Our Plan to Reduce and Prevent Violence in Missouri

Elad Gross
6 min readJul 7, 2020


Xavier was across the yard at a friend’s house with his sisters, getting their hair done for the first day of school. He was going to start the 2nd grade. A bright kid who always found an opportunity to take off his shoes and walk barefoot, Xavier was always with his sisters, always smiling. When it was time to go home, Xavier and his two sisters left through the back door, said bye, and started on the few steps into their backyard. At the other end of the alleyway, two men were arguing. The argument got more and more heated until at least one of the men pulled a gun and fired. The bullet flew down the alley and hit Xavier’s small body, knocking him to the ground and pushing the life out of him. His sisters watched him breathe for the last time. When police arrived, they tried to rush him in their SUV to the hospital. It was too late.

Xavier was one of my campers, and he was one of the many children we have lost to violence in the last year in Missouri.

Missouri is rapidly becoming one of the most violent states in the country. Mothers’ marches against violence have been common in many neighborhoods for decades, but we haven’t acted, and the violence continues to spread.

In 2020, we’ve seen over 140 homicides in Kansas City with about 100 on the Missouri side, over 100 in St. Louis, and a general increase in murder across the state for the last several years.

We need an urgent, coordinated, statewide effort to reduce violence, and our Attorney General must lead the effort.

Our plan was built with community input from neighbors, parents, children, doctors, mental health professionals, law enforcement officers, public defenders, prosecutors, violence experts, public health practitioners, formerly incarcerated individuals, organizers, and many Missourians who want this to end.

Our anti-violence plan is just a piece of the puzzle. It’s an important piece, but one that must be paired with improved opportunities, investment in communities, addressing poverty, mental health access, justice reform, and many other issues that we have ignored for far too long. Those pieces are included here, but the initial focus must be on preventing violence and stabilizing our neighborhoods.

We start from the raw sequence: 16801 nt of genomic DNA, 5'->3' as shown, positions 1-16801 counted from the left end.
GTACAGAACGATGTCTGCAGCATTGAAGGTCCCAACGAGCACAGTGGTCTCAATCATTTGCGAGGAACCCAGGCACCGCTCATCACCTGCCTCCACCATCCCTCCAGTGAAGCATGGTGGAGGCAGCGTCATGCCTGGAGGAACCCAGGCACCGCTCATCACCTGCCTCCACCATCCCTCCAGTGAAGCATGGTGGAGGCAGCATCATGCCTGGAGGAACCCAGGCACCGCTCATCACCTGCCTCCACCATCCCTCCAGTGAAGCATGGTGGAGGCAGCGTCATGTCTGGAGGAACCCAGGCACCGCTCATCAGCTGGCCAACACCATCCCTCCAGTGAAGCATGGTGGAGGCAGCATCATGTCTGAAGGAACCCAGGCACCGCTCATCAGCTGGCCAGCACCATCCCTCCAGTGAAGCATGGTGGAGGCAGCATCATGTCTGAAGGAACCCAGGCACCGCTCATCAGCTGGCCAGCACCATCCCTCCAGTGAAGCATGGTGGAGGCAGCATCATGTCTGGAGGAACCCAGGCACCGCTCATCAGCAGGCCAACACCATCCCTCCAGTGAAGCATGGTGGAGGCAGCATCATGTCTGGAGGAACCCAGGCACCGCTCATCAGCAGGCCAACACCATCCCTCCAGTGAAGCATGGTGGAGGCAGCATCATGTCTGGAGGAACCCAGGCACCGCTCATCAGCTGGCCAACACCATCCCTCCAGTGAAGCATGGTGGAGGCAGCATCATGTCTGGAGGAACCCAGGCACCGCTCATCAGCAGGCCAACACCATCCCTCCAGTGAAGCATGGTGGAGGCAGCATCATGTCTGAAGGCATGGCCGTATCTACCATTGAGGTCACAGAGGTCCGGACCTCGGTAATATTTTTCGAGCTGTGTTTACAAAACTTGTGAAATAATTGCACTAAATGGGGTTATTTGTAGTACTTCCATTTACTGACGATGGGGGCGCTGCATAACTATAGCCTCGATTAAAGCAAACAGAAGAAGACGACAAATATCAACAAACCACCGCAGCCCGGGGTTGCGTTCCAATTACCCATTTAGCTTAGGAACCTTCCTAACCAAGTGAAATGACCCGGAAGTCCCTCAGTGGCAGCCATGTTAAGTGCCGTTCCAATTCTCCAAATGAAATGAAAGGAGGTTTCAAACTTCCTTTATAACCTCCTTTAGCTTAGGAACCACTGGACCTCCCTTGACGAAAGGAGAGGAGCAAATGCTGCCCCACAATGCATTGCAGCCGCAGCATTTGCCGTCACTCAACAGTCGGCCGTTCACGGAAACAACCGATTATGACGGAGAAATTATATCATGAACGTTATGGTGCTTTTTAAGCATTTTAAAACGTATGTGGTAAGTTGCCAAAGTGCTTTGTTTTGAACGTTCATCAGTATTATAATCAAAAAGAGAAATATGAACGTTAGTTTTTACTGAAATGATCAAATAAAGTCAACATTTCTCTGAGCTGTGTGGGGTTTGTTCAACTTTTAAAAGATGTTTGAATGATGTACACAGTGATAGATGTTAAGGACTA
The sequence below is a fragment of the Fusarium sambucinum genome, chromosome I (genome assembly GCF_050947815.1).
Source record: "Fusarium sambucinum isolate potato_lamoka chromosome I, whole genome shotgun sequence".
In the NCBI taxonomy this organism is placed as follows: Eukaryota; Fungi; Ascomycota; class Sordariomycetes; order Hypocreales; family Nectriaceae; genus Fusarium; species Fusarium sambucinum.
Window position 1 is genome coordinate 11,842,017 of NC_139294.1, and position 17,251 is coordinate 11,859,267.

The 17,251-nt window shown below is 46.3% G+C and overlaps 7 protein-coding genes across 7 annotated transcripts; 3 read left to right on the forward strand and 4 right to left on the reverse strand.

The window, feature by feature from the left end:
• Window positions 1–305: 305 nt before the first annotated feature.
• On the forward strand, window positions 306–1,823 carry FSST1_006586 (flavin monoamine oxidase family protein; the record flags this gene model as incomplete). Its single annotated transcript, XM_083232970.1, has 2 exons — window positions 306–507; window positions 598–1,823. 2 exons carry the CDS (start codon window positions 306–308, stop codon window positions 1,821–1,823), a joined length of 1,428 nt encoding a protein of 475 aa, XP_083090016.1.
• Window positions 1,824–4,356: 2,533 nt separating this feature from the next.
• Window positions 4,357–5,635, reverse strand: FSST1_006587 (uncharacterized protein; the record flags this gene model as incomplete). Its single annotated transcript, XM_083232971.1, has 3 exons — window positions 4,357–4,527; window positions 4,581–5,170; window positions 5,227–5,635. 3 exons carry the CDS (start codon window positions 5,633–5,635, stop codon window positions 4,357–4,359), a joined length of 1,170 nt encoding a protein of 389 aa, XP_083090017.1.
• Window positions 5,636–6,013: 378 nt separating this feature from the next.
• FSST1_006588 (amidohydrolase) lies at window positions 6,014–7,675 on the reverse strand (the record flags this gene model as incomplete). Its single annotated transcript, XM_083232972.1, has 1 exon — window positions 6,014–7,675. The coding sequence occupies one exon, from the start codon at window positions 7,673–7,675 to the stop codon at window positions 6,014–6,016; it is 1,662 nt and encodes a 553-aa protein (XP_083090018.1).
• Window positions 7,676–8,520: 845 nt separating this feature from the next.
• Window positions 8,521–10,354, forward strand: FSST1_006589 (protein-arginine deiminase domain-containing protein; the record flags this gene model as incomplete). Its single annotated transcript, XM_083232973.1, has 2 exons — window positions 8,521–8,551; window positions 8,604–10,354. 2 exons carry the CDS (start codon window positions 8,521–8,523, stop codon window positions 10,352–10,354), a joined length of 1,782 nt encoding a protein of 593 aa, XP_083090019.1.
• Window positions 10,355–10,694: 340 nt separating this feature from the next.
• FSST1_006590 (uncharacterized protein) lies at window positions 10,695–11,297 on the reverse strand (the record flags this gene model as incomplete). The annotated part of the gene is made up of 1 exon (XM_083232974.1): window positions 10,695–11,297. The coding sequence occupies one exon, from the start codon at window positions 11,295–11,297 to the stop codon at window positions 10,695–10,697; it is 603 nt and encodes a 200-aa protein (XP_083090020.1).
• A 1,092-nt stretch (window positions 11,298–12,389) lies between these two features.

Our prisons are full, our courts are packed, and our children are dying. We need smart, focused, community-centered plans.

Here’s what we’ll do:

  1. Focused Deterrence: Most violent crime happens in small areas and is conducted by a very small number of people. We will support a focused deterrence model that identifies those individuals most at-risk to commit violent crime, sets clear expectations, offers opportunities before people commit crimes, and ensures that those who still participate in violence are prosecuted. Focused deterrence is the law-enforcement approach to putting violent residents on notice, but it can be paired with important community approaches, including community accountability organizations and community mediators, to drive the message home. That’s why the focused deterrence strategy must be paired with community outreach and with the other strategies below.
    By staying focused on reducing and preventing violent crime, we can stabilize neighborhoods and then successfully bring in additional social services.
  2. Illegal Firearms: Firearms should not be possessed by those who shouldn’t have them. This includes reforming Missouri’s laws to better match those of the federal government to prevent domestic violence.
  3. Partnerships: The Attorney General’s Office will work with state and federal prosecutors to ensure enough resources go toward a coordinated focused deterrence effort, including outreach before violence occurs. The Attorney General’s Office will also expand these partnerships to include social workers and mental health providers, ideally in conjunction with other state agencies.
  4. Fund Mental Health: We will advocate for state and local funding of mental health services and further coordination with law enforcement. Investment in mental health services will reduce the burden on our justice system, match treatment with need, and produce better outcomes.